One more nail in the major label’s coffin…
Will they end up going out of business before they learn how to use technology for their own benefit? Are they really this dense?
On Friday, February 25, I received a message from my New Media contact at Interscope Geffen A&M. It said:
As some of you may or may not have heard, UMG is putting in place a new Pay Per Play Video Policy. This means that we will no longer be servicing video streams for free use. I will continue to service audio Streams and fulfill online publicity requests.
This also means that as of Monday Feb 28th, all of Interscope’s current videos will be suspended. If you have links that are live on your site, I would suggest you take them off or they will just redirect to our Artist’s site.
If you are interested in striking a deal with UMG to play videos, please let me know and I will put you in contact with the right person.
For Glorious Noise, this isn’t that big of a deal, really. We rarely link to major label videos anyway.
These video streams were usually sent to us by publicists and label reps who asked us to post the streams on GLONO in order to promote the release of whatever album they were pushing that week. If it was something we liked, we’d occasionally post it. Usually to the “Listen to the Band” hype forum on the boards. Rarely, if it was something super cool, we’d add a link to it on the home page. That way, our readers might get to see a good video (they’re not going to see them on MTV, as we all know) and the label gets a little free publicity and feels justified sending us the occasional promo cd. Win-win.
But now, some suit at Universal Music Group has had the brilliant idea that if the kids were willing to watch videos on their computers, they might as well charge them for the privilege. Of course. I’m sure some Finance guy took a look at the monthly bandwidth bill from Streamos and was very proud of himself when he devised a clever way to turn those expenses into revenues. Monetize that shit, yo! Maybe Herbert Kornfield finally backed his shit on up outta tha Midstate Office Supply and landed a primo position at UMG.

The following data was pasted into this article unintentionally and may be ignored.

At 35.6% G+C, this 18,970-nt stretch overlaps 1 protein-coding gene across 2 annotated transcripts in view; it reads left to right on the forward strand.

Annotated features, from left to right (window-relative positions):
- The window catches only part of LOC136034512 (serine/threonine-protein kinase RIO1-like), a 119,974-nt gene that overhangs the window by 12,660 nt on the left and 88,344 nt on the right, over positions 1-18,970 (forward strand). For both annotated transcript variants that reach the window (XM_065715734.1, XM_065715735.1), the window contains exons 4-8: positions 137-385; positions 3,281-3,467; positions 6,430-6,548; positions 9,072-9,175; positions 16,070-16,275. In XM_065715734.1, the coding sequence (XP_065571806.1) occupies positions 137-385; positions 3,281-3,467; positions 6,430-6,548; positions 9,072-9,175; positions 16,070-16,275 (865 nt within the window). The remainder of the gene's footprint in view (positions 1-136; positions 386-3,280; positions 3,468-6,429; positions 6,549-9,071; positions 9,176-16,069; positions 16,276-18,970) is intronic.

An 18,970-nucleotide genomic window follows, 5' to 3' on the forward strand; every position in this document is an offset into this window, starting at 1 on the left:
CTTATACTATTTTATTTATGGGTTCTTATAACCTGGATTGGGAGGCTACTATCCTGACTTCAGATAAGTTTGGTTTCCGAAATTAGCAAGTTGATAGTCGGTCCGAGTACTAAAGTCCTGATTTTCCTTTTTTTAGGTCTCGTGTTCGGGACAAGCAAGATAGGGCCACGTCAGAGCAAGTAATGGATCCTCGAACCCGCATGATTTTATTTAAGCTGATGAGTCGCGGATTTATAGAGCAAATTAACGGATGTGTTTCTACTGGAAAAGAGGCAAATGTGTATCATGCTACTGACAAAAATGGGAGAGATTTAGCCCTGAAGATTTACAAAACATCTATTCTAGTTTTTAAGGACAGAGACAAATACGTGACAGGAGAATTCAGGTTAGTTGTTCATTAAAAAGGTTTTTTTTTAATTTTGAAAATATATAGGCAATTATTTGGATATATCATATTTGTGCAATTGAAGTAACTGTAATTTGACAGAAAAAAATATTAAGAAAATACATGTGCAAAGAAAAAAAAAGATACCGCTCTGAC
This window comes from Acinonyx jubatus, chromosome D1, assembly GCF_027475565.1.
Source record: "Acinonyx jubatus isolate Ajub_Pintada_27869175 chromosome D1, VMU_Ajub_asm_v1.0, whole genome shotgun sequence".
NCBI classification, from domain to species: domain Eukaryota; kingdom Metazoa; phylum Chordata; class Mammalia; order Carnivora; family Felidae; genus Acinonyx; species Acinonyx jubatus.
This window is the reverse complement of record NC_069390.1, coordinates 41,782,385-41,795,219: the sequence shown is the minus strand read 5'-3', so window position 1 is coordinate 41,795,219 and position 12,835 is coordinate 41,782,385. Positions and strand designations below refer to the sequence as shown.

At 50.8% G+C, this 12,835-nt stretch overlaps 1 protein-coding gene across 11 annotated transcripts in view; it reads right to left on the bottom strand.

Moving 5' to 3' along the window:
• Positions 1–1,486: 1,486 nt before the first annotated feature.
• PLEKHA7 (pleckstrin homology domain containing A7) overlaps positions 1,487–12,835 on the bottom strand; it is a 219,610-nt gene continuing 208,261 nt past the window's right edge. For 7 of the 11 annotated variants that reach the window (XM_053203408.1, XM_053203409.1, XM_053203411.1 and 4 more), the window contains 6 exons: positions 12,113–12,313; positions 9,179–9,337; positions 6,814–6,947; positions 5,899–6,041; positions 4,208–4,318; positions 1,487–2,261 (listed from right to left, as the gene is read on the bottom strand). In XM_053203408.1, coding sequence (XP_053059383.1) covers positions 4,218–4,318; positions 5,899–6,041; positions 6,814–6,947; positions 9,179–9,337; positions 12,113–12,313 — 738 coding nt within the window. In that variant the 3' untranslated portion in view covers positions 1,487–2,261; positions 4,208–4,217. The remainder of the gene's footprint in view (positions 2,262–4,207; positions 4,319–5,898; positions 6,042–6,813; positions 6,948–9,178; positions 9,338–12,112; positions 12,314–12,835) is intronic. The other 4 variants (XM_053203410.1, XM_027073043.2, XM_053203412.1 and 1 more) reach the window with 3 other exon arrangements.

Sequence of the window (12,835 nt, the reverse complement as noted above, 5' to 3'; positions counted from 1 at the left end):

CFO at UMG?Shit gets done when H-Dog’s around. Ain’t nobody balance more spreadsheets in a pay period than him. Daddy H coordinate the second-shift check-processing schedule like a mother fuck. Bills be sent.
Regardless of how it went down, this is a really shortsighted and stupid idea for Universal. When it comes down to it, what is a video but a three-minute commercial for a cd? Nobody’s going to pay to see these videos and then nobody’s going to buy UMG cds. This is another example of a major label completely misunderstanding technology and their audience.
For those of you wondering, UMG is the conglomerate that owns the following labels:
Geffen Records • Interscope Geffen A&M • Island Def Jam Music Group • Lost Highway Records • MCA Nashville • Mercury Nashville • Motown Records • Universal Classics • Universal Records • Universal Music Enterprises • Universal Music Latino • Universal South • Verve Music Group
So what does this mean? Does it mean you won’t be able to watch free videos online anymore? Probably not. I’m guessing sites like Yahoo will work out a deal so that we can all watch the latest Beck video without having to stay up all night watching for it on MTV2. And guess what? Glorious Noise will probably still link to it wherever it ends up. No big deal. This is still the internet, after all.
It’s just one more piece of evidence that the major labels are run by complete morons who don’t give a flying fuck about you, me or the future.
9 thoughts on “Universal Music Group Video Policy”
…or the music. Or the artist. It was a dark day the moment they left an asylum like the music industry in the hands of the accountants. It’s like killing the golden goose. I have no problem with a label wanting to be profitable. But they aren’t in the money business; they’re in the MUSIC business. And it takes an Ahmet Ertegun, a Mo Ostin, hell, even a David Geffen, to figure that out. Not these number-crunching, make-a-quick-buck schmucks. Cryin’ shame…